|Based in||Raleigh, North Carolina, U.S.|
|Stadium/Home field||Carter-Finley Stadium|
|League||WLAF / NFL Europa|
|Team colors||Red, Kelly Green, Black, White|
/ World Bowl wins
franchise record (in W-L-T):
|Regular Season: 0–10 (.000)|
The Raleigh–Durham Skyhawks were an American football team headquartered in Raleigh, North Carolina that played for one season in 1991 in the World League of American Football (WLAF). The name was inspired by the Wright brothers' flights on the Outer Banks of North Carolina. The three jet-trails and three planes in flight, as well as the triangle design in the logo, represented the three points of the Research Triangle area (Raleigh, Durham, and Chapel Hill). The team's cheerleaders were known as the "Kittyhawks."
The name was chosen by Raleigh citizens, the choices being the Skyhawks, Daredevils, or Rogues as published in the News and Observer.
The Skyhawks' home field was N.C. State's Carter-Finley Stadium in Raleigh. Then-Charlotte Hornets owner George Shinn owned the franchise, and the head coach was former NFL player and N.C. State alumnus Roman Gabriel.
The team had a 0–10 record in the 1991 season and averaged 12,066 spectators per game due in part by the lack of beer sales at Carter–Finley Stadium. The team folded after their lone season of 1991. To replace them for the 1992 season, the WLAF established a new franchise in Columbus, Ohio, naming it the Ohio Glory.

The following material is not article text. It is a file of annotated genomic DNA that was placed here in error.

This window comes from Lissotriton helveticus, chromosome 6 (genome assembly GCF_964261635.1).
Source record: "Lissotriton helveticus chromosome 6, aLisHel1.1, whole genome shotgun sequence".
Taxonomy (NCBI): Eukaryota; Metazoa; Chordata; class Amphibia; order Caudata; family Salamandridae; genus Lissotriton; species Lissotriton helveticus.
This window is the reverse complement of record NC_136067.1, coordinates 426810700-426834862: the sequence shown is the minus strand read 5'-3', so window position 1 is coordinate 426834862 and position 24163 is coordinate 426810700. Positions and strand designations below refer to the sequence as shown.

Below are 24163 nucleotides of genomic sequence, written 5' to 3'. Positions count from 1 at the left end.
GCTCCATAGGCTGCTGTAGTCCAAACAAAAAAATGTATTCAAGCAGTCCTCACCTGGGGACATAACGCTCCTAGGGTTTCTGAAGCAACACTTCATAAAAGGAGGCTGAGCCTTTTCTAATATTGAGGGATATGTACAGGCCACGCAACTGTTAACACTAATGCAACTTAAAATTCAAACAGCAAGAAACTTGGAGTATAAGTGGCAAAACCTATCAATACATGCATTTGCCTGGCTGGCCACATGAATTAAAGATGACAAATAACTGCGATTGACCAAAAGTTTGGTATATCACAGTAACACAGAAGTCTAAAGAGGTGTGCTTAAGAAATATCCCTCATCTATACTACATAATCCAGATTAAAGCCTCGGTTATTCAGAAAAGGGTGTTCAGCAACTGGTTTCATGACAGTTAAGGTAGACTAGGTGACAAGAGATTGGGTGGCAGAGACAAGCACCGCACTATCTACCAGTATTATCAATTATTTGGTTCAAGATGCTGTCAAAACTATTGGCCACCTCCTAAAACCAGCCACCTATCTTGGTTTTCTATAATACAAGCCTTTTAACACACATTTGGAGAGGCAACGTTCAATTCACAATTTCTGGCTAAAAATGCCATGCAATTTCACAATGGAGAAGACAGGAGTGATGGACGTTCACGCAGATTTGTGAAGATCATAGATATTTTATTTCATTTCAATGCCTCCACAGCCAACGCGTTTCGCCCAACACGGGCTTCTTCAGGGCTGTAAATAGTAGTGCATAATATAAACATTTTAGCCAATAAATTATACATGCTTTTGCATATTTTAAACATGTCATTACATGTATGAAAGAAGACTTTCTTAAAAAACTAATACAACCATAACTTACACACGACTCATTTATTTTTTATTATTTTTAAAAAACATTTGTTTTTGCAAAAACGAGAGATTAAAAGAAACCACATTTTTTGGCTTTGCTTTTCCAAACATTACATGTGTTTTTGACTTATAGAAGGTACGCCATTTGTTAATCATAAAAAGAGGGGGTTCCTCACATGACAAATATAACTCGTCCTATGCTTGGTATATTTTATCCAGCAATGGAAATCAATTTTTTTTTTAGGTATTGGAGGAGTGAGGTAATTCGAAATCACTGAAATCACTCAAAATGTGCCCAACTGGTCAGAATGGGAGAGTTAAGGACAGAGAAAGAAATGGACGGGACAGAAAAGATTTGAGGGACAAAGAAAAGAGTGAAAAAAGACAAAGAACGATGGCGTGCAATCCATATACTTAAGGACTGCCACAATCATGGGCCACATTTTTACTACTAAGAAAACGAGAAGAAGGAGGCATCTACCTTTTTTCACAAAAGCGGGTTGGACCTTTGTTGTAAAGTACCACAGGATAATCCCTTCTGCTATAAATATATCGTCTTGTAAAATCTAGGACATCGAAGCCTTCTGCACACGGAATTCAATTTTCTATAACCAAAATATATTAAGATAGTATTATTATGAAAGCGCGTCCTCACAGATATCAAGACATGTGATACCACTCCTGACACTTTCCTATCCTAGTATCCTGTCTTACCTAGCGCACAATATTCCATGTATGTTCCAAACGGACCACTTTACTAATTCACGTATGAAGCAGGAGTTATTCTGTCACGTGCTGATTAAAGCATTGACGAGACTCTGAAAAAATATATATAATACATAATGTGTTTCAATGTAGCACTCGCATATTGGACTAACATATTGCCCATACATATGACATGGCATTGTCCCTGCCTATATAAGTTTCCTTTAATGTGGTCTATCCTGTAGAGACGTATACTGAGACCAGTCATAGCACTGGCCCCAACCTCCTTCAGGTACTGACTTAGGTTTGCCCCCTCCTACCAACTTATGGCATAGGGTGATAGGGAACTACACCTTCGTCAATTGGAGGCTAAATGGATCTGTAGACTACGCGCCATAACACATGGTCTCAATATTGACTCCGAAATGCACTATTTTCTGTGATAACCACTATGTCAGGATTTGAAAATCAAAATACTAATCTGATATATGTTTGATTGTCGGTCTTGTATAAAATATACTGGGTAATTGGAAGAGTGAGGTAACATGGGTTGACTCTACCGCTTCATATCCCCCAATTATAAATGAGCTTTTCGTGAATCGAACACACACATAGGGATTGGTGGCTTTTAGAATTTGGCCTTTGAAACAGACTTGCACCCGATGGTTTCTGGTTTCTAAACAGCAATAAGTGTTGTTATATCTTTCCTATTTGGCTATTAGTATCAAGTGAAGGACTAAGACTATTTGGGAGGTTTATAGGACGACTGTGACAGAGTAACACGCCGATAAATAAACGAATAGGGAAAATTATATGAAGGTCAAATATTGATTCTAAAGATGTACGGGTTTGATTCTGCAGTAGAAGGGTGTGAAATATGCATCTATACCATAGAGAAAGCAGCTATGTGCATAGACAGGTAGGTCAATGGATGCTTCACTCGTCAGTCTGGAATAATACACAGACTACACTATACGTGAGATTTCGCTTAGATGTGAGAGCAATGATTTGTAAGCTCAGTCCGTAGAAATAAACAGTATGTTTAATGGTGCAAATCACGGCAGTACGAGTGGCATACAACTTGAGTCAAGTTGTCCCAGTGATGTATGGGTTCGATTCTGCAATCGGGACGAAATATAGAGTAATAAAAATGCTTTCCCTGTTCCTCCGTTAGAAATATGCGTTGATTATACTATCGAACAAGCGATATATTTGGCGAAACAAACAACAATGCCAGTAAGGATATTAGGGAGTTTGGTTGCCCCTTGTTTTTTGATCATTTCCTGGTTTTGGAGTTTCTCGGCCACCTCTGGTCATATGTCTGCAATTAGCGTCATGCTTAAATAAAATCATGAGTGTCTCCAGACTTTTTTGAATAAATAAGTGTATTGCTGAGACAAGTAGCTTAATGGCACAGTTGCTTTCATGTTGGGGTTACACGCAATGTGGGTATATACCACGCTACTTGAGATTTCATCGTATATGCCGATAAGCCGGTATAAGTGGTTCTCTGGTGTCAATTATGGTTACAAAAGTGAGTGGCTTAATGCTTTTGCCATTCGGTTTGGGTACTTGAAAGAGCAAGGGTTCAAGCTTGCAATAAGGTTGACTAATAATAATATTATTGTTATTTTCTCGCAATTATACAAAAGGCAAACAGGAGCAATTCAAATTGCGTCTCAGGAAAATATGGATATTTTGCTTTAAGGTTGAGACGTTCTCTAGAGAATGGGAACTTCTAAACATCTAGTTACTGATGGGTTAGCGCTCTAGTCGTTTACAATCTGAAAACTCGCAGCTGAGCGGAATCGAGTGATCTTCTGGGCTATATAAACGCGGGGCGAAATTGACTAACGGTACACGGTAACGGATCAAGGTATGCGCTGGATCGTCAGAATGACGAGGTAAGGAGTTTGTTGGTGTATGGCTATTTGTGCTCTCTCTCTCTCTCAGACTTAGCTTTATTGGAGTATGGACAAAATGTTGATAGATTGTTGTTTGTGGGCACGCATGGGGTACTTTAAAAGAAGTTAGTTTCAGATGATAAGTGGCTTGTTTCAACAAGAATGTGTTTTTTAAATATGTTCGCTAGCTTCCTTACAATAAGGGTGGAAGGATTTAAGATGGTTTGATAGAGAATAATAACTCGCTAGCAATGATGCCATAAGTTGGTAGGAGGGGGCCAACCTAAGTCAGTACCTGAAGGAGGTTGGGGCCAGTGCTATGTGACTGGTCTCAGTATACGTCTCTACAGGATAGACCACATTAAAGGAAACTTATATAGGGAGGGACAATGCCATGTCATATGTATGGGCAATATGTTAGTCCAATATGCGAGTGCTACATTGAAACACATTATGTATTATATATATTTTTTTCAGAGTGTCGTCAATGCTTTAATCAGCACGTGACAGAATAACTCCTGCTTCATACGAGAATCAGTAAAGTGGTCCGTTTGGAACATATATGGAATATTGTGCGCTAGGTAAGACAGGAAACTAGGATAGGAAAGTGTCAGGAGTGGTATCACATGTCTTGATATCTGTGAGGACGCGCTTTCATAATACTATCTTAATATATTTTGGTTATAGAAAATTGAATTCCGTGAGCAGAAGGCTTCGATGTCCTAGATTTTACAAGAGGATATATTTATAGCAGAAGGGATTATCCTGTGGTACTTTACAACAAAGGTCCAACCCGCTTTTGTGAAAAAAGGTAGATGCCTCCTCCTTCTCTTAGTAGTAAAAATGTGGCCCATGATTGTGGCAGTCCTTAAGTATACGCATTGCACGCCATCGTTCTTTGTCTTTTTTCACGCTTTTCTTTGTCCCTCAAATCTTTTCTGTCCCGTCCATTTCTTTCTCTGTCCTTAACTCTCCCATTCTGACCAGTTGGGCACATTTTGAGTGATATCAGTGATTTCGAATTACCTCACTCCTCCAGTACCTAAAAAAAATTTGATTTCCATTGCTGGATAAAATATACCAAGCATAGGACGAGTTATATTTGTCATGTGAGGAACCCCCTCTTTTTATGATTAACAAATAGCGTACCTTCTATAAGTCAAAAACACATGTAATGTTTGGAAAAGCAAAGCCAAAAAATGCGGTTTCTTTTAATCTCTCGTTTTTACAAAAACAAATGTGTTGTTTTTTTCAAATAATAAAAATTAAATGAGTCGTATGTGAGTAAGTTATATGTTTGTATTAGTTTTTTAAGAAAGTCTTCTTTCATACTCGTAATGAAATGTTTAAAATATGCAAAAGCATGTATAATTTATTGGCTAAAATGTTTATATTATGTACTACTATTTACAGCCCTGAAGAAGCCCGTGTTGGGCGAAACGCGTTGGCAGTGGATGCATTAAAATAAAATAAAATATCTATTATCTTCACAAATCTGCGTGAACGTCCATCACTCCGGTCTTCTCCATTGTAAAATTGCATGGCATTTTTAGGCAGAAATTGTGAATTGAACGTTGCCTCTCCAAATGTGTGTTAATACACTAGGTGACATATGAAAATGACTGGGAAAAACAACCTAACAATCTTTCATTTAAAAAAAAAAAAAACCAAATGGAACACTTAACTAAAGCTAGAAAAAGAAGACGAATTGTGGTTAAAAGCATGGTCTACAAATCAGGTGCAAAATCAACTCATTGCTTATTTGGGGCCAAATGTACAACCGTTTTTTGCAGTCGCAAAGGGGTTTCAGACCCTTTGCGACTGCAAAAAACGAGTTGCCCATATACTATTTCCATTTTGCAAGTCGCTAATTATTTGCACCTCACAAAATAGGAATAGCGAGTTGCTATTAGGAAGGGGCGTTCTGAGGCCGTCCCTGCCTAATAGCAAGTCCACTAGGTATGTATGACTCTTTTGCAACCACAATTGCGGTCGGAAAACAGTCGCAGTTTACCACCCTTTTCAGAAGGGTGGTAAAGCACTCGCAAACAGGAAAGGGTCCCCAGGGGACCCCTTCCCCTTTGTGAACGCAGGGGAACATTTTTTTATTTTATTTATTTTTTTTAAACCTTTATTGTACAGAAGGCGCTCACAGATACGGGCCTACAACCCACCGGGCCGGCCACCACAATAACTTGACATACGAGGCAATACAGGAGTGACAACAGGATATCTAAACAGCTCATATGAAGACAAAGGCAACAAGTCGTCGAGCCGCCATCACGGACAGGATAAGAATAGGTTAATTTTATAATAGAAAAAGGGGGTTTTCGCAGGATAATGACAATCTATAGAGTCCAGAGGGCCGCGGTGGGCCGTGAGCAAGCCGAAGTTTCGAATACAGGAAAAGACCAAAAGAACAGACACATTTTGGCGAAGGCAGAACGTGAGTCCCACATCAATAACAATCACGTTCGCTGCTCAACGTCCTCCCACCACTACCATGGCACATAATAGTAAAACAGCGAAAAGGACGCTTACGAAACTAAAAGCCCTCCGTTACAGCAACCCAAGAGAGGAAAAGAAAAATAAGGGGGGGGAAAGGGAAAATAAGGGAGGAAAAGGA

The Skyhawks' lack of success did not sour the NFL on the whole state, as in 1995, Charlotte welcomed the expansion Carolina Panthers franchise. Professional sports would return to the Triangle area 8 years later when the Carolina Hurricanes moved there from Greensboro, North Carolina to play in their newly constructed arena.
|Won||Lost||Ties||Win %||Finish||Won||Lost||Win %||Result|
|1991||WLAF||0||10||0||.000||4th (North American East)||–||–||—||—|
|Raleigh–Durham Skyhawks staff|
|1991 Raleigh–Durham Skyhawks roster|
|Final score||Team record|
|1||Saturday, March 23||at Sacramento Surge||L 3–9||0–1||Hughes Stadium||15,126|
|2||Saturday, March 30||at Orlando Thunder||L 20–58||0–2||Florida Citrus Bowl||20,811|
|3||Saturday, April 6||Barcelona Dragons||L 14–26||0–3||Carter-Finley Stadium||17,900|
|4||Monday, April 15||San Antonio Riders||L 15–37||0–4||Carter–Finley Stadium||11,818|
|5||Saturday, April 20||at Frankfurt Galaxy||L 28–30||0–5||Waldstadion||21,065|
|6||Sunday, April 28||at London Monarchs||L 10–35||0–6||Wembley Stadium||33,997|
|7||Sunday, May 5||New York/New Jersey Knights||L 6–42||0–7||Carter–Finley Stadium||10,069|
|8||Monday, May 13||at Montreal Machine||L 6–15||0–8||Olympic Stadium||20,123|
|9||Monday, May 20||Orlando Thunder||L 14–20||0–9||Carter–Finley Stadium||4,207|
|10||Saturday, May 25||Birmingham Fire||L 7–28||0–10||Carter–Finley Stadium||16,335|
- Team Colors – WLAF. SSUR.org. Retrieved on January 17, 2010.
- The Official 1991 World League of American Football Media Guide,. ISBN .
- The Official 1992 World League Fact Book,. ISBN .
World League of American Football/NFL Europa
|1991||1992||1993 no season||1994 no season||1995||1996||1997 1998||1999||2000||2001||2002||2003||2004|
- World Bowl
- Intercontinental Football League